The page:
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September 10, 2021

Dear members of the Tufts community,

I am thrilled to welcome you all back to a new academic year and the start of the Fall 2021 semester. After a truly unprecedented year and a half that tested, challenged, and oftentimes exhausted us, I hope that the summer offered some well-deserved rest and rejuvenation, and that you enter the fall feeling energized and optimistic.

I am excited to see some familiar faces back once again on the Hill and have already had the privilege of meeting several fresh faces, both in person and virtually, during orientation and matriculation. It is evident that your passion, energy, talent, intellect, and diverse perspectives and experiences are already enriching our community.

In addition to our new and returning students, faculty, and staff, I am pleased to welcome several new academic and administrative leaders to the Tufts community. Yolanda Smith, an accomplished criminal justice leader, joins us as our next executive director of public safety; Dayna Cunningham, civil rights attorney and founder of MIT’s CoLab, has been named the Pierre and Pamela Omidyar Dean of the Jonathan M. Tisch College of Civic Life; and Helen Boucher, infectious disease expert and chief of the Division of Geographic Medicine and Infectious Diseases at Tufts Medical Center, has been appointed to a dual role as dean ad interim for Tufts University School of Medicine and chief academic officer for Wellforce Health System, the parent company of Tufts Medical Center. All three have started their positions in early July. In August, we welcomed Kyongbum Lee to his new appointment as Dean ad interim of the Tufts School of Engineering. Finally, as we recently announced, Caroline Genco will be taking over as provost and senior vice president ad interim as Provost Nadine Aubry steps down to return to the faculty after a sabbatical.

While we enter this September more optimistic than last year, we must not forget that COVID-19 is still with us. Although we have been able to ease many restrictions—in large part due to your vigilance adhering to COVID-19 guidelines over the past year and a half—we cannot let our guard down just yet. As variants still circulate and the virus continues to surge in the United States and around the world, it is important to keep in mind the responsibility we have to keep each other, the Tufts community, and our host communities safe. That means continuing to wear a mask while indoors, participating in surveillance testing, and staying up to date on the latest COVID-19 protocols. As we have all learned by now, this pandemic is unpredictable and can change course very quickly.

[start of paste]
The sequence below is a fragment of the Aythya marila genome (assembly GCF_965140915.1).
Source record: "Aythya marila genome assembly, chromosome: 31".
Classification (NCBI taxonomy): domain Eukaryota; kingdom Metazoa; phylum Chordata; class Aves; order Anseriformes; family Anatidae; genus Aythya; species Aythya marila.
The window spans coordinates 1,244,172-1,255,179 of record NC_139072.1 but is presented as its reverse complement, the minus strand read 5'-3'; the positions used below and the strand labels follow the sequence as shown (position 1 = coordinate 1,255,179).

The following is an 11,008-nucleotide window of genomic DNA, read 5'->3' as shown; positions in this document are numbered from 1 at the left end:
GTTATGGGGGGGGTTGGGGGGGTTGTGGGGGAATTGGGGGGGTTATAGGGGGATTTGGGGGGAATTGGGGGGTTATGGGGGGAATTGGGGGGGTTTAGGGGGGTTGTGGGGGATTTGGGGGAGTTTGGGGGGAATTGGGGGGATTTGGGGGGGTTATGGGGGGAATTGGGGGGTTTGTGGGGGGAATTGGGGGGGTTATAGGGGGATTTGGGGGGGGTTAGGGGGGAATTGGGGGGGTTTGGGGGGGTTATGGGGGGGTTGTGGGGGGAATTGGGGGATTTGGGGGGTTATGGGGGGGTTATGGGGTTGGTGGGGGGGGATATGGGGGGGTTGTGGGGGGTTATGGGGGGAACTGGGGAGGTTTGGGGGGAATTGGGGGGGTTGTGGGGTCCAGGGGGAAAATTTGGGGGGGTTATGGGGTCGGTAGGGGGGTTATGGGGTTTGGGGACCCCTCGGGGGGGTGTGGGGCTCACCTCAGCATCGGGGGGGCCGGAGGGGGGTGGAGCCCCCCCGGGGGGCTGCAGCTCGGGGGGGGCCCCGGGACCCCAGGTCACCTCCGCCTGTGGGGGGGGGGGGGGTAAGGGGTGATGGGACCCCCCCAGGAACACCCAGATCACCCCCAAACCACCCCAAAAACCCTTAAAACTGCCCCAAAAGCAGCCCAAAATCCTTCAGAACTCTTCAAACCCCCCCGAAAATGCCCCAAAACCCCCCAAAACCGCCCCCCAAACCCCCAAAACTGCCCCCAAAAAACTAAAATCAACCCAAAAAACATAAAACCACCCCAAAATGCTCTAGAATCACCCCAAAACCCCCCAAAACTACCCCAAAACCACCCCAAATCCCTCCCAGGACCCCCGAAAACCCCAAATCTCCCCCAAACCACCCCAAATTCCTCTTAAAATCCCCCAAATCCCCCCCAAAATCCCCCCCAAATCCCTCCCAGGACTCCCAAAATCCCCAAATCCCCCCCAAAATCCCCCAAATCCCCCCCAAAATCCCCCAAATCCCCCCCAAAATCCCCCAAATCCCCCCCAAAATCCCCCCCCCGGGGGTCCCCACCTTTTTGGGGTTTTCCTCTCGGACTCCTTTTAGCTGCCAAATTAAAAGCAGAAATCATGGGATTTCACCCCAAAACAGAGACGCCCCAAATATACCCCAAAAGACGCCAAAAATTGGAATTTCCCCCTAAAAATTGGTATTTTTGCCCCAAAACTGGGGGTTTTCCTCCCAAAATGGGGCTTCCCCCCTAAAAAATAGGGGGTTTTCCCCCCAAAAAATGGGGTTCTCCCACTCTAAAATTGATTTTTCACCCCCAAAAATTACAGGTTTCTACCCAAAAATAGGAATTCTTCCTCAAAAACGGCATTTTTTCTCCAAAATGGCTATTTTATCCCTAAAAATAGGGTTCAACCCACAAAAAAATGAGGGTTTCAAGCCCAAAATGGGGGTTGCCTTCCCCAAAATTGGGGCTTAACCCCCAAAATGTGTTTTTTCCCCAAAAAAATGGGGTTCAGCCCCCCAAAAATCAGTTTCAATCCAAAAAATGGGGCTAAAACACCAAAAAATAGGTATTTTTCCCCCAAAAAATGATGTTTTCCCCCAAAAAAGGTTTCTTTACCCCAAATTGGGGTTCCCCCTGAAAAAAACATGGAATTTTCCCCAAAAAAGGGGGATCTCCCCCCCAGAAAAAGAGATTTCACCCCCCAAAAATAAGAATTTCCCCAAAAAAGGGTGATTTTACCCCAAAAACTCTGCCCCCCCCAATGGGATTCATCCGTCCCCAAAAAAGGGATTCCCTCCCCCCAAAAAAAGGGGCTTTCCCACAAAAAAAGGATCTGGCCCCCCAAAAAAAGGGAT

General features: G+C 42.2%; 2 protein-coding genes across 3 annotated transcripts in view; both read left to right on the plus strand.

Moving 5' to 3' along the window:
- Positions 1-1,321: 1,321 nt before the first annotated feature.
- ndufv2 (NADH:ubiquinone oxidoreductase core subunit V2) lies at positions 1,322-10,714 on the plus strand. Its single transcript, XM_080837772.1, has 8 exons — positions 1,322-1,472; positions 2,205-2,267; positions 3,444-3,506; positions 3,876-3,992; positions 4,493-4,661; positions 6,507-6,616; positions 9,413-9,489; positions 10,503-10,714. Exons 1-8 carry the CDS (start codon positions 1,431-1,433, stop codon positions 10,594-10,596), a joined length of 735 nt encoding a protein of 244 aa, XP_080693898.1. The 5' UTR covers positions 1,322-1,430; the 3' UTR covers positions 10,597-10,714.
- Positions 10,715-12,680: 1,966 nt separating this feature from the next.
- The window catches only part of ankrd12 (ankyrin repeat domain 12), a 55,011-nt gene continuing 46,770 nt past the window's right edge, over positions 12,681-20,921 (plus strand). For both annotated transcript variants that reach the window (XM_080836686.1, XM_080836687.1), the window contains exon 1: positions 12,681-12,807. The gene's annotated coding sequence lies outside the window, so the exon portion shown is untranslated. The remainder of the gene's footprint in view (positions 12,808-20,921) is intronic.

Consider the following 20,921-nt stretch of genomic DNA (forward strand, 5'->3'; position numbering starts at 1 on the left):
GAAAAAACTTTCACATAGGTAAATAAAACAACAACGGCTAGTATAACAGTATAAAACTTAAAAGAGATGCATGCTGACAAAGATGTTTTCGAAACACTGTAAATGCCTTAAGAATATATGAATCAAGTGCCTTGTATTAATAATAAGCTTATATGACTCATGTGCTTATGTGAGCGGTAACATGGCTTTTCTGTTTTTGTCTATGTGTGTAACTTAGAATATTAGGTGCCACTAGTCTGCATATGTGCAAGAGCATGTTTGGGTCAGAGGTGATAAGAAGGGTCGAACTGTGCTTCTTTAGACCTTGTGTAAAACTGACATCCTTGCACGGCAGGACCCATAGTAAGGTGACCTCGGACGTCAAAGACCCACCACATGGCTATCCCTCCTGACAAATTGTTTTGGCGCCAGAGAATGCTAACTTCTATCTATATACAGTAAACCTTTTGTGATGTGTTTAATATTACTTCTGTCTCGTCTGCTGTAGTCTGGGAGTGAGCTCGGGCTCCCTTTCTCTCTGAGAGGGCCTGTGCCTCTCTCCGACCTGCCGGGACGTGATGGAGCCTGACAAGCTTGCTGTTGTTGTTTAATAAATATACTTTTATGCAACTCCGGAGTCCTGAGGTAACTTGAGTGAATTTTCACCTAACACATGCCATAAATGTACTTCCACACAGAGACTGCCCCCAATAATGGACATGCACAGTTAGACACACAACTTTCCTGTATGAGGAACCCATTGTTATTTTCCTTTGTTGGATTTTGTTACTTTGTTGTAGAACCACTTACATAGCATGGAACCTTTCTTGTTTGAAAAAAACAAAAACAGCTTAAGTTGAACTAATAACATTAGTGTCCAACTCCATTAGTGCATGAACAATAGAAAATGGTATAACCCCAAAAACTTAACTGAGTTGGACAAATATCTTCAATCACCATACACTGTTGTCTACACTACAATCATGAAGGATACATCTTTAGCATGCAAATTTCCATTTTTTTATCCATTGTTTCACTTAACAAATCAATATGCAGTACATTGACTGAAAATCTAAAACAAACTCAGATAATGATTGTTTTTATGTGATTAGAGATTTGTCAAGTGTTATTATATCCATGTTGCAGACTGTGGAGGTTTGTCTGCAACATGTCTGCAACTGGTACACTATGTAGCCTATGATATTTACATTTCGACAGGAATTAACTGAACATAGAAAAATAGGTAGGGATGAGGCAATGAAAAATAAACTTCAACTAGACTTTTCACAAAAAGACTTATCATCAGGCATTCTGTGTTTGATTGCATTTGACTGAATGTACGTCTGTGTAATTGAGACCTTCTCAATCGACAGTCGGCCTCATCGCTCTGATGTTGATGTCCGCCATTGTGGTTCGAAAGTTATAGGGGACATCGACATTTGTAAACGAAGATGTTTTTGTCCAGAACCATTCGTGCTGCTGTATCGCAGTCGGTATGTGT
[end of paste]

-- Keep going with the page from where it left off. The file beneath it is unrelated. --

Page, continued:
Despite the ongoing uncertainty caused by the pandemic, there is one thing I am certain about—working together as a community provides us the best opportunity to keep this disease at bay. Throughout the past year and a half, I have watched with awe as you stepped up in countless ways to serve Tufts and the larger community, offering your time, energy, resources, and compassion during the most difficult of times. Amidst loss, stress, and hardship, the pandemic has demonstrated the strength we have when we come together towards a common goal.

Tomorrow also marks the 20th anniversary of the September 11th attacks on the World Trade Center in New York, the Pentagon, and the sacrifice of the brave passengers on Flight 93. We remember that solemn day, pay tribute to those who lost their lives, and honor those people in uniform who made the ultimate sacrifice in the years since. While recent events in Afghanistan have undoubtedly caused us all to take pause and reflect, Tufts is committed to supporting our students and scholars from the region, and as part of the larger higher education community, working to ensure that scholars, especially women, receive a safe haven to continue their scholarly pursuits in the true spirit of academic freedom.

As we begin a new academic year, we continue to grapple with the effects of racial injustice, climate change, divisive politics, and acts of hate and violence both locally and around the world. As we seek to address these issues, I hope we harness the strength and spirit of the academy. There is much that unites us, but we must also be better prepared to discuss those issues that divide us. One of the great characteristics of a liberal arts institution is its ability to foster open and active dialogue on the world’s most pressing and complex issues. The new Generous Listening and Dialogue (GLAD) Center, opening this fall at the Jonathan M. Tisch College of Civic Life, will encourage us to engage in dialogue that is authentic and respectful, and promote active and attentive listening, particularly on topics on which we disagree.

Although the road ahead may continue to be uncertain, I feel hopeful knowing that there is an entire community of devoted students, faculty, staff, alumni, families, and friends behind us. Together, I know that we can tackle any challenge that comes our way.

Welcome, again, and I wish you a happy, healthy, and successful year ahead.

Best wishes,

Tony Monaco